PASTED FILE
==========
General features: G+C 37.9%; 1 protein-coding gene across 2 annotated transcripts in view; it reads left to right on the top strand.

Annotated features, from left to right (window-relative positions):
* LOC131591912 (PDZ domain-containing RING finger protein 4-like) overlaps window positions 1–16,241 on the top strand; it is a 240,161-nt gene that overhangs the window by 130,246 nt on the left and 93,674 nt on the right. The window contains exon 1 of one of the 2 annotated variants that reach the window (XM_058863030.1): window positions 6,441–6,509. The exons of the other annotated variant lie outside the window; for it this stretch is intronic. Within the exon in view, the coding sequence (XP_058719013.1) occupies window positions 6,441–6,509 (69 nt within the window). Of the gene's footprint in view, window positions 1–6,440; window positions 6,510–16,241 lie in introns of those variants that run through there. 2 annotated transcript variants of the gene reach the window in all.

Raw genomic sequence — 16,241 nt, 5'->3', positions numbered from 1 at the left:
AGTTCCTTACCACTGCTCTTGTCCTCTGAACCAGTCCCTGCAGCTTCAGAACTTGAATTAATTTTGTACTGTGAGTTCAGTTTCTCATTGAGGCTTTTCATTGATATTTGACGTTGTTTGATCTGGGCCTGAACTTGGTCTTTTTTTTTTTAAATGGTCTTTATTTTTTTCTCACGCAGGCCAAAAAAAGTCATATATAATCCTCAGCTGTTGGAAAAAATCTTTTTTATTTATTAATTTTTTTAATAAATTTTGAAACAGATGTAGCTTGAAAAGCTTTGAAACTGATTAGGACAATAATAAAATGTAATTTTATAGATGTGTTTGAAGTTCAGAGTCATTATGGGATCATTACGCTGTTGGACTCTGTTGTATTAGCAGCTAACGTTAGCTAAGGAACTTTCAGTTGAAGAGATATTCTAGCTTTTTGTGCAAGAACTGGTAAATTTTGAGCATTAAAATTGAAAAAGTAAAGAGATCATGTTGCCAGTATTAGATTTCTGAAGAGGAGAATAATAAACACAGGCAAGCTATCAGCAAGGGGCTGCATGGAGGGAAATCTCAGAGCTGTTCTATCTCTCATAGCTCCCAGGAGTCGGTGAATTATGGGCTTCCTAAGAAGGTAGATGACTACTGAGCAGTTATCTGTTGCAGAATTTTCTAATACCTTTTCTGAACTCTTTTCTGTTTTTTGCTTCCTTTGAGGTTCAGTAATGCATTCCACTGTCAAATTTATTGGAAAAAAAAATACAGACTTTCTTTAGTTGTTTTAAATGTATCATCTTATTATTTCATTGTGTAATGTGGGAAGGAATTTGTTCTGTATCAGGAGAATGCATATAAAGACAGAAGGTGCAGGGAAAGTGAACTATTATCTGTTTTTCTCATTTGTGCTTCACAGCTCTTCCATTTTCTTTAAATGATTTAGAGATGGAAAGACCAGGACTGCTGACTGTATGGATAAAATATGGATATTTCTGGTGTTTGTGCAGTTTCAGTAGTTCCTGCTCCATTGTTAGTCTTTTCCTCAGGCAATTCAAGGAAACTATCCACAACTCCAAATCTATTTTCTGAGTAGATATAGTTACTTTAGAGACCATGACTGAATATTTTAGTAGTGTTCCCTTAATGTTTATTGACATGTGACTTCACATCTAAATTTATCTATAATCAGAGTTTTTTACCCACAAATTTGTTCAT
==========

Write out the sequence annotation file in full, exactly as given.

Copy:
General features: G+C 37.9%; 1 protein-coding gene across 2 annotated transcripts in view; it reads left to right on the top strand.

Annotated features, from left to right (window-relative positions):
* LOC131591912 (PDZ domain-containing RING finger protein 4-like) overlaps window positions 1–16,241 on the top strand; it is a 240,161-nt gene that overhangs the window by 130,246 nt on the left and 93,674 nt on the right. The window contains exon 1 of one of the 2 annotated variants that reach the window (XM_058863030.1): window positions 6,441–6,509. The exons of the other annotated variant lie outside the window; for it this stretch is intronic. Within the exon in view, the coding sequence (XP_058719013.1) occupies window positions 6,441–6,509 (69 nt within the window). Of the gene's footprint in view, window positions 1–6,440; window positions 6,510–16,241 lie in introns of those variants that run through there. 2 annotated transcript variants of the gene reach the window in all.

Raw genomic sequence — 16,241 nt, 5'->3', positions numbered from 1 at the left:
AGTTCCTTACCACTGCTCTTGTCCTCTGAACCAGTCCCTGCAGCTTCAGAACTTGAATTAATTTTGTACTGTGAGTTCAGTTTCTCATTGAGGCTTTTCATTGATATTTGACGTTGTTTGATCTGGGCCTGAACTTGGTCTTTTTTTTTTTAAATGGTCTTTATTTTTTTCTCACGCAGGCCAAAAAAAGTCATATATAATCCTCAGCTGTTGGAAAAAATCTTTTTTATTTATTAATTTTTTTAATAAATTTTGAAACAGATGTAGCTTGAAAAGCTTTGAAACTGATTAGGACAATAATAAAATGTAATTTTATAGATGTGTTTGAAGTTCAGAGTCATTATGGGATCATTACGCTGTTGGACTCTGTTGTATTAGCAGCTAACGTTAGCTAAGGAACTTTCAGTTGAAGAGATATTCTAGCTTTTTGTGCAAGAACTGGTAAATTTTGAGCATTAAAATTGAAAAAGTAAAGAGATCATGTTGCCAGTATTAGATTTCTGAAGAGGAGAATAATAAACACAGGCAAGCTATCAGCAAGGGGCTGCATGGAGGGAAATCTCAGAGCTGTTCTATCTCTCATAGCTCCCAGGAGTCGGTGAATTATGGGCTTCCTAAGAAGGTAGATGACTACTGAGCAGTTATCTGTTGCAGAATTTTCTAATACCTTTTCTGAACTCTTTTCTGTTTTTTGCTTCCTTTGAGGTTCAGTAATGCATTCCACTGTCAAATTTATTGGAAAAAAAAATACAGACTTTCTTTAGTTGTTTTAAATGTATCATCTTATTATTTCATTGTGTAATGTGGGAAGGAATTTGTTCTGTATCAGGAGAATGCATATAAAGACAGAAGGTGCAGGGAAAGTGAACTATTATCTGTTTTTCTCATTTGTGCTTCACAGCTCTTCCATTTTCTTTAAATGATTTAGAGATGGAAAGACCAGGACTGCTGACTGTATGGATAAAATATGGATATTTCTGGTGTTTGTGCAGTTTCAGTAGTTCCTGCTCCATTGTTAGTCTTTTCCTCAGGCAATTCAAGGAAACTATCCACAACTCCAAATCTATTTTCTGAGTAGATATAGTTACTTTAGAGACCATGACTGAATATTTTAGTAGTGTTCCCTTAATGTTTATTGACATGTGACTTCACATCTAAATTTATCTATAATCAGAGTTTTTTACCCACAAATTTGTTCAT